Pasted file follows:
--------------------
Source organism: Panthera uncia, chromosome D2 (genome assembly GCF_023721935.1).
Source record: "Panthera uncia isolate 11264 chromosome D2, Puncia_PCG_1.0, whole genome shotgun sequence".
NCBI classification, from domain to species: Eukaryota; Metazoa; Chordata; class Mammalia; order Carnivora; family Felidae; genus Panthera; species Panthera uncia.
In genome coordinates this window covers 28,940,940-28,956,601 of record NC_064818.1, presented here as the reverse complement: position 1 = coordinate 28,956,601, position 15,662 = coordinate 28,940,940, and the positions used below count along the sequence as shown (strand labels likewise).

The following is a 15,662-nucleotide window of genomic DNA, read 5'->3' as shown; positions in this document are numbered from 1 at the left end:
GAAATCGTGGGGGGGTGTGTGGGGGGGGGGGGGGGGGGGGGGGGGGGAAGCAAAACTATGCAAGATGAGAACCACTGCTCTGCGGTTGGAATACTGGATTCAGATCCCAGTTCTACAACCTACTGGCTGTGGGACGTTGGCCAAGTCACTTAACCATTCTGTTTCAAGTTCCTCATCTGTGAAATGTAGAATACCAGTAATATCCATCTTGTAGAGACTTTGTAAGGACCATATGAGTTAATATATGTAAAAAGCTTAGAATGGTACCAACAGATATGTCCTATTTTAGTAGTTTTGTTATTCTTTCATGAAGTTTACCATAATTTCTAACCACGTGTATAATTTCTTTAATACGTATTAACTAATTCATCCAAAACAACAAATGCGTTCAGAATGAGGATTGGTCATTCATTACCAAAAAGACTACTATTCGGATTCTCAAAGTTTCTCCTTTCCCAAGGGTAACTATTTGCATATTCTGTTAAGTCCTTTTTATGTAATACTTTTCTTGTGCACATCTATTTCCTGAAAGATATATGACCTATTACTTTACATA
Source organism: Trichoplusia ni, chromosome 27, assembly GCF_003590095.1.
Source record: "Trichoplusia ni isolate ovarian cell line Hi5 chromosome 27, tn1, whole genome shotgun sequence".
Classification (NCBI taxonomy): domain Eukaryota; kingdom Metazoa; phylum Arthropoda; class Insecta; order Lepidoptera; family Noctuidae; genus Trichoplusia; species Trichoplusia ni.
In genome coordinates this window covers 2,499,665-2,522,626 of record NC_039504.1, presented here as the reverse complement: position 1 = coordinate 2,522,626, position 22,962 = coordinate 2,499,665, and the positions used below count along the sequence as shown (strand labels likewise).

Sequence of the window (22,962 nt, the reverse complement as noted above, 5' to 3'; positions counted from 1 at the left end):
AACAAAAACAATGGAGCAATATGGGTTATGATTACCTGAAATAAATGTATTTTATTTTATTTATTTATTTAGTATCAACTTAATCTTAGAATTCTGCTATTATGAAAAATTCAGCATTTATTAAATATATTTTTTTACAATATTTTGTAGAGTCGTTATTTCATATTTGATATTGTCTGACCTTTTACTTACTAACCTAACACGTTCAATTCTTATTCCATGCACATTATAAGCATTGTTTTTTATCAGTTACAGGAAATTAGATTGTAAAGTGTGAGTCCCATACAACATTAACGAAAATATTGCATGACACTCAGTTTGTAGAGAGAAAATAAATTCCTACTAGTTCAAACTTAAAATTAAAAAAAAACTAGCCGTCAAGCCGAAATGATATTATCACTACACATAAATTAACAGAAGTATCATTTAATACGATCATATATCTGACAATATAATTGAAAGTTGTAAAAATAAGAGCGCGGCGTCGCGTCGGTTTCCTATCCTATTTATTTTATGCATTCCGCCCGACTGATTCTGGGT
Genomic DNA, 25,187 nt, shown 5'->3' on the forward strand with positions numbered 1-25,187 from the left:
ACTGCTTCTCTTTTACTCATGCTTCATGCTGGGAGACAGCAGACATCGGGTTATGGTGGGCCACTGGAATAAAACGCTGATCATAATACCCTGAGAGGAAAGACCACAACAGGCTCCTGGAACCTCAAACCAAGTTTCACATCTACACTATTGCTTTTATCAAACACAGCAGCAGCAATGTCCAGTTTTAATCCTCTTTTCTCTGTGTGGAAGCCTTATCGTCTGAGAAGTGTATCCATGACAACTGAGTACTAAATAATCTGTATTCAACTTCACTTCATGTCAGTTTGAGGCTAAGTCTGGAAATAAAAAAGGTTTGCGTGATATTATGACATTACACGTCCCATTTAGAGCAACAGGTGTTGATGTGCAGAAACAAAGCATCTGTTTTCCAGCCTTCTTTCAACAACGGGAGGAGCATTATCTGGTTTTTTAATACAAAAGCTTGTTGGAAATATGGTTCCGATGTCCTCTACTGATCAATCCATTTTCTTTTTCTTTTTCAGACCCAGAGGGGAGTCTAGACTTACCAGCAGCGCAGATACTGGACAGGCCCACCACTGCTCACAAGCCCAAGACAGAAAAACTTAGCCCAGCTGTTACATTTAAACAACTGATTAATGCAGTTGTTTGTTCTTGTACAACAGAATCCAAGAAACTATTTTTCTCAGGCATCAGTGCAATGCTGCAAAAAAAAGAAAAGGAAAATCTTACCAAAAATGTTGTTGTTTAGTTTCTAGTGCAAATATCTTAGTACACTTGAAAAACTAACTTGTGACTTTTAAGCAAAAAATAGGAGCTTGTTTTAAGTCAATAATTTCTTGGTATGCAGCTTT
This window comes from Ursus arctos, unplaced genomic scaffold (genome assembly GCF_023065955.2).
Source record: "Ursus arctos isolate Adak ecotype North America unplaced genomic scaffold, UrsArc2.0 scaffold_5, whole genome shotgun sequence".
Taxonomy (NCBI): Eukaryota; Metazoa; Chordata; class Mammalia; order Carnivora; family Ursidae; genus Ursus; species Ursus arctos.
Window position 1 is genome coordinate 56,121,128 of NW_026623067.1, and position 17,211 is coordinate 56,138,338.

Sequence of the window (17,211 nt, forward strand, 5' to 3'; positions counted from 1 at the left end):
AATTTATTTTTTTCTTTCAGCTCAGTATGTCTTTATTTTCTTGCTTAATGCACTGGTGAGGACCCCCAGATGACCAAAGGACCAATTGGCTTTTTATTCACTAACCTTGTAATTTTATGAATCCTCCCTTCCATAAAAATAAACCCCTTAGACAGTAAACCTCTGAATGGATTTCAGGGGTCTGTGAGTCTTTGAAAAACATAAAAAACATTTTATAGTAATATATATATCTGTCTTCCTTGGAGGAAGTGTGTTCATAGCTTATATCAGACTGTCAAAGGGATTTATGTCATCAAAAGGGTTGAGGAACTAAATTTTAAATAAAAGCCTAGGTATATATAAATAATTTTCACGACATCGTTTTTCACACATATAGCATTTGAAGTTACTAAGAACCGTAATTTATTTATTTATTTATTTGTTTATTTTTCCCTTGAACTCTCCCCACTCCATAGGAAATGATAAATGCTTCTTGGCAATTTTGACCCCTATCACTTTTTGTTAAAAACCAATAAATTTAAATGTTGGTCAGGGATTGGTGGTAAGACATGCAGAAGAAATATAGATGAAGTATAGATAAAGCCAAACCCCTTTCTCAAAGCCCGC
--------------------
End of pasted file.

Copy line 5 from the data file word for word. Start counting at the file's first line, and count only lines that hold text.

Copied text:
The following is a 15,662-nucleotide window of genomic DNA, read 5'->3' as shown; positions in this document are numbered from 1 at the left end: